Reconstructing History: Fort Mose Groundbreaking Kicks Off Historic Project

Reconstructing History: Fort Mose Groundbreaking Kicks Off Historic Project

With a few shovelfuls of dirt, the Fort Mose reconstruction project moved from dream to reality Jan. 19 at a groundbreaking ceremony at the historic state park in St. Augustine.

Initially built almost four decades before the American colonies declared their independence, Fort Mose was the first legally sanctioned free Black community in the present-day United States. Now, efforts to begin reconstruction of the 1738 fort on the grounds of Fort Mose Historic State Park are set to begin and be completed by late 2024, according to a media release from the Florida State Parks Foundation.

“As we break ground on the reconstruction of Fort Mose, we are not merely rebuilding walls — we’re creating a tribute to the resilient and determined freedom seekers who made the first free Black settlement a possibility,” said Charles Ellis, president of the Fort Mose Historical Society, in the release. “The Fort Mose Historical Society is honored to have played a pivotal role in launching this project, providing the public with an opportunity to consider the true value of freedom. With the community’s support, we embark on a journey to create a dynamic space where the echoes of the past will resonate in the hearts and minds of all who visit.”

Julia Gill Woodward, CEO of the Florida State Parks Foundation, acknowledged the significance of the groundbreaking in bringing the reconstruction project to its next phase.

“Today marks a historic moment in our journey to preserve and celebrate our state’s and our nation’s rich cultural heritage,” she said in the release. “The Fort Mose groundbreaking ceremony signifies a commitment to fostering a deep connection between our past and present. This project is a tribute to the enduring spirit of community and the profound importance of preserving our shared history.”

Kathleen Deegan, a scholar who has researched and written about Fort Mose, said the reconstruction project will offer visitors a unique opportunity to experience the history of Fort Mose.

“I believe that people’s experiences, when they experience something physically, it makes different kind of learning,” she said in an interview with EVOLVE News. “It stimulates curiosity, and it makes people ask questions and reconstructing this fort will allow particularly children and young people to be part of it.”

She said to be able to see what the fort looked like and how people lived can make people curious about the past and eager to learn more, and will “change the playing field” in our understanding of Black American history.

The Fort Mose Historical Society launched the fort reconstruction project in 2012 and began fundraising efforts for the reconstruction. The Florida State Parks Foundation was awarded a $933,000 grant through the Florida Department of State’s Florida African-American Cultural & Historical Grant Opportunity for fort reconstruction. This project transcends the simple reconstruction of a landmark; it will convey the vital history of Fort Mose to the world, a pivotal chapter of our nation’s narrative, the release states.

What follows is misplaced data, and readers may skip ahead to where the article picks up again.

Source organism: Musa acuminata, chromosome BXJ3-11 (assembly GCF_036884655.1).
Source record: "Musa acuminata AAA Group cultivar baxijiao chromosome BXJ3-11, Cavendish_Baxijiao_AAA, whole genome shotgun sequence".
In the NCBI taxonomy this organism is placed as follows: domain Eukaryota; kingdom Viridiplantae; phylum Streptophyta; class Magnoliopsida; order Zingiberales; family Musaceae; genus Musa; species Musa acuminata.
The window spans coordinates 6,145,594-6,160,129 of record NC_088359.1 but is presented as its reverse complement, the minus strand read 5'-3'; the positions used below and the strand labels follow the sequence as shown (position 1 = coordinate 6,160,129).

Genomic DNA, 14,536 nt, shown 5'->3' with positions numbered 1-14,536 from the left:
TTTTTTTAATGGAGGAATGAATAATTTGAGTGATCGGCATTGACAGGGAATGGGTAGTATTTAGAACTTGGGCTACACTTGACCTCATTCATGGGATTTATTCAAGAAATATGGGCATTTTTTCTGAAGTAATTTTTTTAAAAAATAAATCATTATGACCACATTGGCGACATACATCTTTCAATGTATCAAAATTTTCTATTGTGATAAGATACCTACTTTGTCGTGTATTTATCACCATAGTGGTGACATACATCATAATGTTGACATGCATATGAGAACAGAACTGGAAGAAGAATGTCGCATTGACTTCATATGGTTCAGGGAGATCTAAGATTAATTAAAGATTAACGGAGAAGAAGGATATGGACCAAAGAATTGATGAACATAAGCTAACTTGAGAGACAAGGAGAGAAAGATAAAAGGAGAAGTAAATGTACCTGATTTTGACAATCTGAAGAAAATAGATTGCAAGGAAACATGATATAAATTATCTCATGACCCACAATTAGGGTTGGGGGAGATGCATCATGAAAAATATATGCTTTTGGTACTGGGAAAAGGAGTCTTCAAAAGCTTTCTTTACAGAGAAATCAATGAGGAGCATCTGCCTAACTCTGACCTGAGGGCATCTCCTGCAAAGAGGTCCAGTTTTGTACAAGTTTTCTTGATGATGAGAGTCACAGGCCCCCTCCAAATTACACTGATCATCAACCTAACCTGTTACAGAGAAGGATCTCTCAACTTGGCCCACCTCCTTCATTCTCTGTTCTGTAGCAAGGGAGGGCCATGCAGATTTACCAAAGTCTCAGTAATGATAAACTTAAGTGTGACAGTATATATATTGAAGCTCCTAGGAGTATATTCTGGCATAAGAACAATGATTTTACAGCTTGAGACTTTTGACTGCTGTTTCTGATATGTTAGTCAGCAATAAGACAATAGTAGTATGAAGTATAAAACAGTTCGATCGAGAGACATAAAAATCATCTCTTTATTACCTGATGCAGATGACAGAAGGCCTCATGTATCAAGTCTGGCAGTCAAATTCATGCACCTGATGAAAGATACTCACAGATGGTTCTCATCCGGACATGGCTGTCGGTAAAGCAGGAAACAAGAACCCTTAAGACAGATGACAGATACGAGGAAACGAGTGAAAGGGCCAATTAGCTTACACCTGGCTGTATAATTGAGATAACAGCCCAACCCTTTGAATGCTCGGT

In an interview with EVOLVE News, Palm Coast Mayor David Alfin said the reconstruction project is important beyond the park itself.

“I listened to a presentation today that’s extremely important,” he said. “What I heard woven into the words that were spoken is that it is incumbent upon us not just to tell ourselves but our children and those who come after us about the regional implications of the history of this part of Florida. It’s sown into the very pillars and foundation of the state of Florida and our country.”

Greg White, president of the West Augustine Historical Community Development Corp., said the reconstruction project brings to light a story that was lost for many years.

“It appears as though too many times in underserved areas our history somewhat destroyed and never recovered, so this is huge that we have the chance now to uncover something that’s been buried for such a long, long time so it is very, very exciting,” he said in an interview with EVOLVE News.

The project was also made possible through the generosity of several community partners and organizations, including St. Johns County, The Jacksonville Jaguars Foundation, The St. Augustine Amphitheatre’s Fort Mose Jazz & Blues Series, The Delores Barr Weaver Legacy Fund, The Lastinger Family Foundation, Florida Power and Light, The Bailey Group, Wells Fargo, Northrop Grumman, Florida Blue, and The Community Foundation for Northeast Florida.

“We are excited to break ground at Fort Mose after so many years of hard work and dedication,” said Chuck Hatcher, director of the Florida Park Services, in the release. “The new fort reconstruction will provide a remarkable experience for visitors from around the world, and we are grateful for everyone who has helped bring this project to life.”

For more information about the reconstruction project visit The Story of Fort Mose Magazine.